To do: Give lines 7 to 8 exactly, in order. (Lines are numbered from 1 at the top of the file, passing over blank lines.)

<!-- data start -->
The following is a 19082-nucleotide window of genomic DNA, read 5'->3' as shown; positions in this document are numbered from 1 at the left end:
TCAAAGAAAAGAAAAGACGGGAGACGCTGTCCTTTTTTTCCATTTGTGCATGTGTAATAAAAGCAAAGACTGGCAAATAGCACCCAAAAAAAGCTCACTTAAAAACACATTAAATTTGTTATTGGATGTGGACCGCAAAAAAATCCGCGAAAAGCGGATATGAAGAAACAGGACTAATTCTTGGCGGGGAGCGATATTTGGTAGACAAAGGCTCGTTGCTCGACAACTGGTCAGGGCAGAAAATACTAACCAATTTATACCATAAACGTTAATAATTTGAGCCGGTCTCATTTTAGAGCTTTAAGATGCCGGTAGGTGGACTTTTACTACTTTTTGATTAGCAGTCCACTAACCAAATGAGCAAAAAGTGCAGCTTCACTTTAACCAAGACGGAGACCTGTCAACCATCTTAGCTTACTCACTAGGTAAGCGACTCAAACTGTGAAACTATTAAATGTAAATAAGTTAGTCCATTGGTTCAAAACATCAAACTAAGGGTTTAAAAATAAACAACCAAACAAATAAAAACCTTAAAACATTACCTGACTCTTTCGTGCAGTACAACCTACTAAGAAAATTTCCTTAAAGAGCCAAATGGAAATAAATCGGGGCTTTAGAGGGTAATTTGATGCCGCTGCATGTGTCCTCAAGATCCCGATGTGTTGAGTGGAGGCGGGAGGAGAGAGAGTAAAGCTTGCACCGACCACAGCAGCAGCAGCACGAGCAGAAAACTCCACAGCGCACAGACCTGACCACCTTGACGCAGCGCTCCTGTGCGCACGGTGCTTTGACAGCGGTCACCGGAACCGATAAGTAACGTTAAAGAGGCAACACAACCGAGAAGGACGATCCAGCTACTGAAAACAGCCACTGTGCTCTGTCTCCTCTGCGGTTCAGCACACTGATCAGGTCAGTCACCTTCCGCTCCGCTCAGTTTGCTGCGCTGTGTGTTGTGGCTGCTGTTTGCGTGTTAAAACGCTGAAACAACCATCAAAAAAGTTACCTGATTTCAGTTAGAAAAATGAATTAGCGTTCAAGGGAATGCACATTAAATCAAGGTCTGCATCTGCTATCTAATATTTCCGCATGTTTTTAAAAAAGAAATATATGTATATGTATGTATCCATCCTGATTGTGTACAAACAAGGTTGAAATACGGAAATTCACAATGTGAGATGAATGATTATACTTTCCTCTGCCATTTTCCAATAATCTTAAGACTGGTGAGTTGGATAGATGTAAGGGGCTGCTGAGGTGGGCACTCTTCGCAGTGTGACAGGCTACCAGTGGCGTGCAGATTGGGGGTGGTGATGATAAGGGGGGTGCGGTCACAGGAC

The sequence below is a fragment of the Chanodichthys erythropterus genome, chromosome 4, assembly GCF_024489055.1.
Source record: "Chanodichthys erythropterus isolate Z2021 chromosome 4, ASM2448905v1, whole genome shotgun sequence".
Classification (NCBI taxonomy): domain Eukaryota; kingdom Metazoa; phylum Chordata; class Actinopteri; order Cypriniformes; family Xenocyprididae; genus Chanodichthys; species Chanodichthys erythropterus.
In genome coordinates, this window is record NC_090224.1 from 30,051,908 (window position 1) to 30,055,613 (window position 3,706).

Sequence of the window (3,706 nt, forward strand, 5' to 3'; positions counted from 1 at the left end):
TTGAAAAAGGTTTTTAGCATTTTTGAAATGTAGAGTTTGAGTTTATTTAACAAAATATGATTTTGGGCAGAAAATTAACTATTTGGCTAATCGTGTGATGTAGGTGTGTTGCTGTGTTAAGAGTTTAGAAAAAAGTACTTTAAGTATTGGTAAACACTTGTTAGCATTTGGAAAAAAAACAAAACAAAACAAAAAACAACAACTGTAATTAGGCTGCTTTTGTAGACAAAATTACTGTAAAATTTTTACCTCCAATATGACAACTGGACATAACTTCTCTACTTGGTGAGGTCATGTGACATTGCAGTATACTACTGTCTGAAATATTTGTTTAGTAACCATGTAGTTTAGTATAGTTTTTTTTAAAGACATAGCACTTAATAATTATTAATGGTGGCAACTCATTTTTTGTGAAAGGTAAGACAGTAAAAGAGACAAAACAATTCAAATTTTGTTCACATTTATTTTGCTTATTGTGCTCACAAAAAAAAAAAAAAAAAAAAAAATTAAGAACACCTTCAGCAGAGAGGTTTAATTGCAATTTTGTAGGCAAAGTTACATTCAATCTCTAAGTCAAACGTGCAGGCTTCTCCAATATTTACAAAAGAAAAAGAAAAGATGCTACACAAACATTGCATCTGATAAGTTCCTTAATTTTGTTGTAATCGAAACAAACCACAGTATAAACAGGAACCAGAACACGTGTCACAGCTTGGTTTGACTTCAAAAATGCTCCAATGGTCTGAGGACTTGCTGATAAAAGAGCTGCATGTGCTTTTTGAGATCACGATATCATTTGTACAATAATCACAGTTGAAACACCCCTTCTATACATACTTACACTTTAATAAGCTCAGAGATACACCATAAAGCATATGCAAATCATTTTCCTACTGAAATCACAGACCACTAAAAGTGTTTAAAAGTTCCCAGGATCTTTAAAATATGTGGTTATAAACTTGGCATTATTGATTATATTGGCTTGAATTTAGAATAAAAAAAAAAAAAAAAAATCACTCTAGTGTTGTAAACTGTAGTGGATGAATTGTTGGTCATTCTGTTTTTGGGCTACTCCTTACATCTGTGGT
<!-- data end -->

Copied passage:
Sequence of the window (3,706 nt, forward strand, 5' to 3'; positions counted from 1 at the left end):
TTGAAAAAGGTTTTTAGCATTTTTGAAATGTAGAGTTTGAGTTTATTTAACAAAATATGATTTTGGGCAGAAAATTAACTATTTGGCTAATCGTGTGATGTAGGTGTGTTGCTGTGTTAAGAGTTTAGAAAAAAGTACTTTAAGTATTGGTAAACACTTGTTAGCATTTGGAAAAAAAACAAAACAAAACAAAAAACAACAACTGTAATTAGGCTGCTTTTGTAGACAAAATTACTGTAAAATTTTTACCTCCAATATGACAACTGGACATAACTTCTCTACTTGGTGAGGTCATGTGACATTGCAGTATACTACTGTCTGAAATATTTGTTTAGTAACCATGTAGTTTAGTATAGTTTTTTTTAAAGACATAGCACTTAATAATTATTAATGGTGGCAACTCATTTTTTGTGAAAGGTAAGACAGTAAAAGAGACAAAACAATTCAAATTTTGTTCACATTTATTTTGCTTATTGTGCTCACAAAAAAAAAAAAAAAAAAAAAAATTAAGAACACCTTCAGCAGAGAGGTTTAATTGCAATTTTGTAGGCAAAGTTACATTCAATCTCTAAGTCAAACGTGCAGGCTTCTCCAATATTTACAAAAGAAAAAGAAAAGATGCTACACAAACATTGCATCTGATAAGTTCCTTAATTTTGTTGTAATCGAAACAAACCACAGTATAAACAGGAACCAGAACACGTGTCACAGCTTGGTTTGACTTCAAAAATGCTCCAATGGTCTGAGGACTTGCTGATAAAAGAGCTGCATGTGCTTTTTGAGATCACGATATCATTTGTACAATAATCACAGTTGAAACACCCCTTCTATACATACTTACACTTTAATAAGCTCAGAGATACACCATAAAGCATATGCAAATCATTTTCCTACTGAAATCACAGACCACTAAAAGTGTTTAAAAGTTCCCAGGATCTTTAAAATATGTGGTTATAAACTTGGCATTATTGATTATATTGGCTTGAATTTAGAATAAAAAAAAAAAAAAAAAATCACTCTAGTGTTGTAAACTGTAGTGGATGAATTGTTGGTCATTCTGTTTTTGGGCTACTCCTTACATCTGTGGT